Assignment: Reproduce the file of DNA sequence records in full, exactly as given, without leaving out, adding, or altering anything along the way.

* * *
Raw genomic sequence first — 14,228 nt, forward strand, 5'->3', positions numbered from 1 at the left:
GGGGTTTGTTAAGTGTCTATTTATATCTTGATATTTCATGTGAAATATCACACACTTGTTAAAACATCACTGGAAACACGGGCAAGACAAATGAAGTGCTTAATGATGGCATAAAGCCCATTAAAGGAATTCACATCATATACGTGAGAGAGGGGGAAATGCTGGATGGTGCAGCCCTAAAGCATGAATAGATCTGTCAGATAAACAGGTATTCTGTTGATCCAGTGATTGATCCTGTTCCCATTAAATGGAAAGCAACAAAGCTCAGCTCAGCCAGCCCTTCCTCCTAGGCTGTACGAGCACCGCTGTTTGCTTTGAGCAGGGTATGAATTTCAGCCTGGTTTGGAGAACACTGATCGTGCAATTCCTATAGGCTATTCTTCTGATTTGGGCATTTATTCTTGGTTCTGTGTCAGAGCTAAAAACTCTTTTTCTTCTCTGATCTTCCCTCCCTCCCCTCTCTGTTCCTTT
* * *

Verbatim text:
Raw genomic sequence first — 14,228 nt, forward strand, 5'->3', positions numbered from 1 at the left:
GGGGTTTGTTAAGTGTCTATTTATATCTTGATATTTCATGTGAAATATCACACACTTGTTAAAACATCACTGGAAACACGGGCAAGACAAATGAAGTGCTTAATGATGGCATAAAGCCCATTAAAGGAATTCACATCATATACGTGAGAGAGGGGGAAATGCTGGATGGTGCAGCCCTAAAGCATGAATAGATCTGTCAGATAAACAGGTATTCTGTTGATCCAGTGATTGATCCTGTTCCCATTAAATGGAAAGCAACAAAGCTCAGCTCAGCCAGCCCTTCCTCCTAGGCTGTACGAGCACCGCTGTTTGCTTTGAGCAGGGTATGAATTTCAGCCTGGTTTGGAGAACACTGATCGTGCAATTCCTATAGGCTATTCTTCTGATTTGGGCATTTATTCTTGGTTCTGTGTCAGAGCTAAAAACTCTTTTTCTTCTCTGATCTTCCCTCCCTCCCCTCTCTGTTCCTTT